Fr. William O'Boyle
1908 – 1909
On September 27, 1909 the first group of pioneers arrived, recruited by Fathers William O’Boyle and Theodore Theroux, to work at the Fraser Mills sawmill on the North Shore of the Fraser River. By June, 1910 between 200 and 400 French-speaking families came west to make up the new community that answered the call to meet a labour shortage which threatened to close the mill.
Check out this great video that covers the rich history of Maillardville.
It started when the first French-Canadians who settled in what was to become Maillardville crossed Canada all the way from Rockland, Ontario, and Hull and Sherbrooke in Québec. On September 27, 1909, the first group of pioneers arrived, recruited by Fathers William O’Boyle and Theodore Theroux, to work at the Fraser Mills sawmill on the North Shore of the Fraser River. By June, 1910 between 200 and 400 French-speaking families came west to make up the new community that answered the call to meet a labour shortage which threatened to close the mill.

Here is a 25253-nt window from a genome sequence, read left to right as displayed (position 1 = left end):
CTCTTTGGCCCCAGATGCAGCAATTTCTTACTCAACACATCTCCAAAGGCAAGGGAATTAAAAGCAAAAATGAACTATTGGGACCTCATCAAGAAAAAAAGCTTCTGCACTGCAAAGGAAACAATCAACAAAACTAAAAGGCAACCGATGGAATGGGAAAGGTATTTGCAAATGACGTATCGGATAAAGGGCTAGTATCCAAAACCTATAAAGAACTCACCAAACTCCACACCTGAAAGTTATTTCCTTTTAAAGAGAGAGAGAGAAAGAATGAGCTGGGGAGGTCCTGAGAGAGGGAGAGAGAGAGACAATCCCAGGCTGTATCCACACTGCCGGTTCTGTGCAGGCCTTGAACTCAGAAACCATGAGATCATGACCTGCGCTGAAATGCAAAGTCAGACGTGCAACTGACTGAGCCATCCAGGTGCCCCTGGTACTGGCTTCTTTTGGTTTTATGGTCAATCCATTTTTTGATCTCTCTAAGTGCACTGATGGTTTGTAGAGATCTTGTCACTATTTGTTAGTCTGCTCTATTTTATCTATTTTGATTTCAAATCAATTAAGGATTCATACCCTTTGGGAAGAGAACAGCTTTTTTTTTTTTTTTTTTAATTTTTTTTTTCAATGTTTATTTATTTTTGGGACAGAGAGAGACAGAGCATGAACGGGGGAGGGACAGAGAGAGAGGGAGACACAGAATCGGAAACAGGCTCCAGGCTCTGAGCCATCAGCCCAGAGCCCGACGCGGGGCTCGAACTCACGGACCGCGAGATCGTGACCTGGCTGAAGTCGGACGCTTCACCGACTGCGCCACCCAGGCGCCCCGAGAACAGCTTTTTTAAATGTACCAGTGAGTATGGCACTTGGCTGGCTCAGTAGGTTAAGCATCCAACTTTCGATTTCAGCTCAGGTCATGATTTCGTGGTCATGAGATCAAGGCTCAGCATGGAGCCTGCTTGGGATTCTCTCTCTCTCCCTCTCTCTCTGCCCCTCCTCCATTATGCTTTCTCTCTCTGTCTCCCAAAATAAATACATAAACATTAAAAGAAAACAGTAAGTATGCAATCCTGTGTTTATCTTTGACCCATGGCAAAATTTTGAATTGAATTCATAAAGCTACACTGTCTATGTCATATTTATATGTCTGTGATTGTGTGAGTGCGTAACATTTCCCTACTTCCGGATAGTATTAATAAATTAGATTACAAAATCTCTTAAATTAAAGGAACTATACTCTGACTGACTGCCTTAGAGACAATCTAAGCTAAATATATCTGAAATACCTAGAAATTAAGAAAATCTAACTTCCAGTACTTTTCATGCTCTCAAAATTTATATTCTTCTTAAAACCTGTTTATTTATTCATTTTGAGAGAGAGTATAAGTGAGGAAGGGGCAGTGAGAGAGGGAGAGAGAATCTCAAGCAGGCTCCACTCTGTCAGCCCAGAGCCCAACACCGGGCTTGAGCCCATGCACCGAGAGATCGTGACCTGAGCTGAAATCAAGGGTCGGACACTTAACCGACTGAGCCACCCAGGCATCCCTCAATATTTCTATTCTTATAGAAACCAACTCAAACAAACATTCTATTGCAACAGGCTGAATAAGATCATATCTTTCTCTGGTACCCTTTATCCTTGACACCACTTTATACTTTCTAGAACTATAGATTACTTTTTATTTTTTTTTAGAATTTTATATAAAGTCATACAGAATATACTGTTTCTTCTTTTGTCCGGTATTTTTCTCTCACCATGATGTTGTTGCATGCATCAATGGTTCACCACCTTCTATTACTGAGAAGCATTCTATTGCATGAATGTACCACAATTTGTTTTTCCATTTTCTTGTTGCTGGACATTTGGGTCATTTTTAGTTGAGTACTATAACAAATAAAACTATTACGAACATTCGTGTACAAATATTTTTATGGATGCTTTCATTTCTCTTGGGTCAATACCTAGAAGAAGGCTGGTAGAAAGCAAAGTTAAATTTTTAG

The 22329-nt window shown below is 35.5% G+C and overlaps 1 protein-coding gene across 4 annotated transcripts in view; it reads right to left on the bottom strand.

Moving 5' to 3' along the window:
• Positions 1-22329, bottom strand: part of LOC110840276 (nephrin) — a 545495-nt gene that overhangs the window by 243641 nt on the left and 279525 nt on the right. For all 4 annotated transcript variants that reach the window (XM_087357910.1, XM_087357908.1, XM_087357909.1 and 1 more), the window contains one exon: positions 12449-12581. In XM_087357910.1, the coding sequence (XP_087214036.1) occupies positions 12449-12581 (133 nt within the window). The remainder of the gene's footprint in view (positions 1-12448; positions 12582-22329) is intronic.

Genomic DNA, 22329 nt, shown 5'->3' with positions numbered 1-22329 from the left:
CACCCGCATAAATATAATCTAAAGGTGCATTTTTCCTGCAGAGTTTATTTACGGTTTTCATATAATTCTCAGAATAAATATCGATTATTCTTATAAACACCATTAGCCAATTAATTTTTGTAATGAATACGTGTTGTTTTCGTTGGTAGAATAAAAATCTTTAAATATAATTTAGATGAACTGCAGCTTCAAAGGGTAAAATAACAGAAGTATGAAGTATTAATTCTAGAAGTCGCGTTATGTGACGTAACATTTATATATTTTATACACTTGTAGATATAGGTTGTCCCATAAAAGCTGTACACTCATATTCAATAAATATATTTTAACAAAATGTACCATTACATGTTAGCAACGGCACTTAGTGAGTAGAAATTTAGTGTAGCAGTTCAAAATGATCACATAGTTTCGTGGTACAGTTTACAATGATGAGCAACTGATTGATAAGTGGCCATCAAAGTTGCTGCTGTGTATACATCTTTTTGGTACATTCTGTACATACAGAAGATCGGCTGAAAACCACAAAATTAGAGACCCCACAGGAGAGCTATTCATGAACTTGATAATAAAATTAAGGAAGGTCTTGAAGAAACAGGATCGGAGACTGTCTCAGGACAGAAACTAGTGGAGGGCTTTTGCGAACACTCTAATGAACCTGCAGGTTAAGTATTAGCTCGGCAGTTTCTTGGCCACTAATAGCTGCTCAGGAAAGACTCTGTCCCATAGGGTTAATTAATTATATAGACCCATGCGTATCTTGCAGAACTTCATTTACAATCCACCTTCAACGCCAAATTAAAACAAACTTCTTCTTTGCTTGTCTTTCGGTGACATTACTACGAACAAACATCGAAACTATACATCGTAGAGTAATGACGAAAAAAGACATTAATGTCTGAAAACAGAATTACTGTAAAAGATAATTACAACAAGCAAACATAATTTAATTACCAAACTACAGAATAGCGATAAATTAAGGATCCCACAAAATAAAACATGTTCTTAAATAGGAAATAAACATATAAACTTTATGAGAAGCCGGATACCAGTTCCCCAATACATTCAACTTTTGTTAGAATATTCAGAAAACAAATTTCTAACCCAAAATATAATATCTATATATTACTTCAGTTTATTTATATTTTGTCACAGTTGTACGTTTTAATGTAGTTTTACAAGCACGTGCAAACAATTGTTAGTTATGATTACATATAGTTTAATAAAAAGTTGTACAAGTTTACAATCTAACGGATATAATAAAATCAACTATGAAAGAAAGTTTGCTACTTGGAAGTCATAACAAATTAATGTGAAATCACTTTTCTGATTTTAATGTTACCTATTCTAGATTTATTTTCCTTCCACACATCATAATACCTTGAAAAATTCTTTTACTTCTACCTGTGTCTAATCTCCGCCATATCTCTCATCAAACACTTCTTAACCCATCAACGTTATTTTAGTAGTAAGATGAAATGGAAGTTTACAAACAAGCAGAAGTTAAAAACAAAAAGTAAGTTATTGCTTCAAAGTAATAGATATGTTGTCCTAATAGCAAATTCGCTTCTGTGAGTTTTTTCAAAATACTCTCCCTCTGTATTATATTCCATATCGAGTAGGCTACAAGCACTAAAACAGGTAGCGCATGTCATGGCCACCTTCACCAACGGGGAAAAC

Religion held a very important place in the hearts of the pioneers and in September, 1909 they founded the French-speaking parish called Paroisse de Fraser Mills – Parish of Fraser Mills later changed to Our Lady of Lourdes. The congregation of Maillardville attended Sunday Mass in the school classroom on the top floor of the Fraser Mills General Store. Management at Fraser Mills offered the settlers the site and materials needed to build the church and by 1910, thanks to everyone’s efforts, the parishioners of Our Lady of Lourdes (the French “Notre Dame de Lourdes” was originally used) were able to celebrate Christmas Mass in the church they had erected on Laval Square. The new Church was blessed on December 11, 1910, by Archbishop Neil McNeil, Secular.